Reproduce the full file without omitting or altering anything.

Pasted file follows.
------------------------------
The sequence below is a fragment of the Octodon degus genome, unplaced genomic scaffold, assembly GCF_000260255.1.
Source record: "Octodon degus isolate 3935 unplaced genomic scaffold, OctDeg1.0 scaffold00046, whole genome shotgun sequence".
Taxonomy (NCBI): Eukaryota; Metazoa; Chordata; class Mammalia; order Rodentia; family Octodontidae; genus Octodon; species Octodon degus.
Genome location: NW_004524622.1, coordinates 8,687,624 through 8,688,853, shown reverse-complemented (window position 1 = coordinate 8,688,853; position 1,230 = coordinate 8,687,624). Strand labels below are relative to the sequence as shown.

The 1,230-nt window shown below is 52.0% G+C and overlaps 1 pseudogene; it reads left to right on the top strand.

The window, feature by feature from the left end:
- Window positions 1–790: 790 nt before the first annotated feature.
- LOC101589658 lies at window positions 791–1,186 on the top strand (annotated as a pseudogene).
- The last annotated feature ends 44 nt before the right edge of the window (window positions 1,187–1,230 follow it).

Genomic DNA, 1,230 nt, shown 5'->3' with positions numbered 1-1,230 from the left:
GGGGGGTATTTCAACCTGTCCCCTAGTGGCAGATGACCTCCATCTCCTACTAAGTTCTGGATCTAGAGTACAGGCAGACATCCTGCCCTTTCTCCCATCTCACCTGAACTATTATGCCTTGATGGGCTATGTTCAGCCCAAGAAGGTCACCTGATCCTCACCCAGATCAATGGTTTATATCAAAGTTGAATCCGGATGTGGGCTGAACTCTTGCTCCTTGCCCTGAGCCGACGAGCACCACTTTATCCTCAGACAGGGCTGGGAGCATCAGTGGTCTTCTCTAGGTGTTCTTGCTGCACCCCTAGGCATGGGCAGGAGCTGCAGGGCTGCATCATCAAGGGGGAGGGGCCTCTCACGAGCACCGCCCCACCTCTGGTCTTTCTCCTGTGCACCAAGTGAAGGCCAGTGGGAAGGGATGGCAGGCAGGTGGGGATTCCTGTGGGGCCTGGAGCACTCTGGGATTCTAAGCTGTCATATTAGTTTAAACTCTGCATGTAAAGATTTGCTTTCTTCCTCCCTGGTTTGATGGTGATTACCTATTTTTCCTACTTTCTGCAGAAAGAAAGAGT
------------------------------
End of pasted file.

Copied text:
The sequence below is a fragment of the Octodon degus genome, unplaced genomic scaffold, assembly GCF_000260255.1.
Source record: "Octodon degus isolate 3935 unplaced genomic scaffold, OctDeg1.0 scaffold00046, whole genome shotgun sequence".
Taxonomy (NCBI): Eukaryota; Metazoa; Chordata; class Mammalia; order Rodentia; family Octodontidae; genus Octodon; species Octodon degus.
Genome location: NW_004524622.1, coordinates 8,687,624 through 8,688,853, shown reverse-complemented (window position 1 = coordinate 8,688,853; position 1,230 = coordinate 8,687,624). Strand labels below are relative to the sequence as shown.

The 1,230-nt window shown below is 52.0% G+C and overlaps 1 pseudogene; it reads left to right on the top strand.

The window, feature by feature from the left end:
- Window positions 1–790: 790 nt before the first annotated feature.
- LOC101589658 lies at window positions 791–1,186 on the top strand (annotated as a pseudogene).
- The last annotated feature ends 44 nt before the right edge of the window (window positions 1,187–1,230 follow it).

Genomic DNA, 1,230 nt, shown 5'->3' with positions numbered 1-1,230 from the left:
GGGGGGTATTTCAACCTGTCCCCTAGTGGCAGATGACCTCCATCTCCTACTAAGTTCTGGATCTAGAGTACAGGCAGACATCCTGCCCTTTCTCCCATCTCACCTGAACTATTATGCCTTGATGGGCTATGTTCAGCCCAAGAAGGTCACCTGATCCTCACCCAGATCAATGGTTTATATCAAAGTTGAATCCGGATGTGGGCTGAACTCTTGCTCCTTGCCCTGAGCCGACGAGCACCACTTTATCCTCAGACAGGGCTGGGAGCATCAGTGGTCTTCTCTAGGTGTTCTTGCTGCACCCCTAGGCATGGGCAGGAGCTGCAGGGCTGCATCATCAAGGGGGAGGGGCCTCTCACGAGCACCGCCCCACCTCTGGTCTTTCTCCTGTGCACCAAGTGAAGGCCAGTGGGAAGGGATGGCAGGCAGGTGGGGATTCCTGTGGGGCCTGGAGCACTCTGGGATTCTAAGCTGTCATATTAGTTTAAACTCTGCATGTAAAGATTTGCTTTCTTCCTCCCTGGTTTGATGGTGATTACCTATTTTTCCTACTTTCTGCAGAAAGAAAGAGT